Crowdfunding giant Indiegogo has reportedly called off the Initial Coin Offering (ICO) hosted on its platform citing regulatory concerns. It has also refunded all investors who participated in the company’s first-ever initial coin offering.
Just last week, Indiegogo listed a real estate STO campaign, offering accredited investors shares in a real estate-backed digital token Aspen Coin. The firm has said that the latest token offering is compliant with U.S Securities and Exchanges Commission (SEC) requirements.
The offering was being launched as a security token offering (STO) and hoped to raise $18 million from investors who buy into the luxury resort in St. Regis Aspen.
However, it is has emerged that the company quietly canceled the first coin offering, something that had been on the cards for a while at least.
Indiegogo’s first ICO listing – FCFL
Indiegogo’s first ICO listing was a utility token offering for a project called Fan-Controlled Football League (FCFL). The fundraising giant managed to raise over $5 million for the project from investors in December 2017.
At the time of the ICO, Indiegogo indicated that it had employed very strict standards in the vetting process and that it had complied with all legal requirements.
Details showed that the funds would be used to develop an independent football league.
The FCFL was said to be completely independent, unlike many other football leagues in the market. The management teams would be crowd-sourced and fans would exercise control over personnel, logo designs, and play.
All seemed to have gone well and the overall report was that the ICO was successful. Indiegogo announced at the time that it had surpassed its $5 million cap.
The project’s team even signed a high profile deal with Twitch, a streaming service that would have broadcast FCFL games live.
But that appears all that there is for the project, and regulatory concerns have forced the crowdfunding company to proceed with the cancellation of the ICO.
According to a report, FCFL, the issuer, decided to cancel the offering and ordered its partner, MicroVentures, to refund investors. The firm had not distributed any of the funds raised during the December ICO.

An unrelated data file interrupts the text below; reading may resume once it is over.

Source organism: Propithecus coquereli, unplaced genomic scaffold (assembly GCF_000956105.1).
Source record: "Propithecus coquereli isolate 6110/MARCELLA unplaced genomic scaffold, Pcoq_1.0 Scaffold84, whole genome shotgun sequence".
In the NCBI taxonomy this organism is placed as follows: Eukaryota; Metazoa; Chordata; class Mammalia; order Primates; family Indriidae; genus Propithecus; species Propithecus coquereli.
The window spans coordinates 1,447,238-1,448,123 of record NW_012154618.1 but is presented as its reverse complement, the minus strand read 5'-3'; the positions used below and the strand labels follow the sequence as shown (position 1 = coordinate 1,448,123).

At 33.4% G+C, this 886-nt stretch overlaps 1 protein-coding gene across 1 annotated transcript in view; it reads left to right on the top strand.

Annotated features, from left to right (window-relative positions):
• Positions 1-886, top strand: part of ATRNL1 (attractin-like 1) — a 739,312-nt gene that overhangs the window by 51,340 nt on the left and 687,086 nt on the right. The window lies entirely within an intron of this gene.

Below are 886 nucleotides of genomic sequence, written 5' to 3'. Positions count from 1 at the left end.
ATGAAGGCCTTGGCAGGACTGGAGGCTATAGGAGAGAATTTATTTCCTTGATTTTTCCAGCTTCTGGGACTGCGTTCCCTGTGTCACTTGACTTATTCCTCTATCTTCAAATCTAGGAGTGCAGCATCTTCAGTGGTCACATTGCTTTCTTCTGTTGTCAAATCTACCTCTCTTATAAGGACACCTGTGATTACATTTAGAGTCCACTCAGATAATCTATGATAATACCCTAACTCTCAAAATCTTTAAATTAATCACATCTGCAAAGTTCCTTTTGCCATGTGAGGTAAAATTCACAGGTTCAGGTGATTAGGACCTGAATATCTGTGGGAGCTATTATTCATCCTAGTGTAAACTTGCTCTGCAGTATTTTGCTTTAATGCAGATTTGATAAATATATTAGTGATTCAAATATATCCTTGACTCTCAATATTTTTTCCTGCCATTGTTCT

In short, the email let the investors know that the firm would refund all those who contributed during the token offering.
Part of the email to the investors says:
“If you have been following the crypto and ICO markets for the last 6 months you already know that the regulatory environment has been rapidly changing.”
The letter then details that as the regulatory environment changed, the firm did not distribute any of the investments to the FCFL.
The MicroVentures letter continues to state that the decision not to distribute the funds was taken to ensure that the firm navigated the tricky regulatory climate before proceeding with the final stages of the offering.
“While we believe the initial path taken was compliant, we have decided the best way to ensure compliance is to unwind the investment opportunity and return investor capital.”
Done and dusted
Although the refund proceeded quietly, it appears that that chapter is closed for now. According to a statement by FCFL, MicroVentures initiated the refund with its (FCFL’s) approval after FCFL ordered the ICO to be canceled.
Furthermore, it says that it wasn’t given any ‘valid reason’ by the brokerage firm as to why the token offering process could not proceed to the end.
FCFL’s decision to cancel the ICO shines the spotlight on Indiegogo as it was just beginning to leverage its crowdfunding platform for coin offerings.
It is unclear whether the company’s adventure into utility tokens will be hit or whether it is going to make such tokens available to retails investors in the future. For now, most of the attention will be trained against the company’s next move.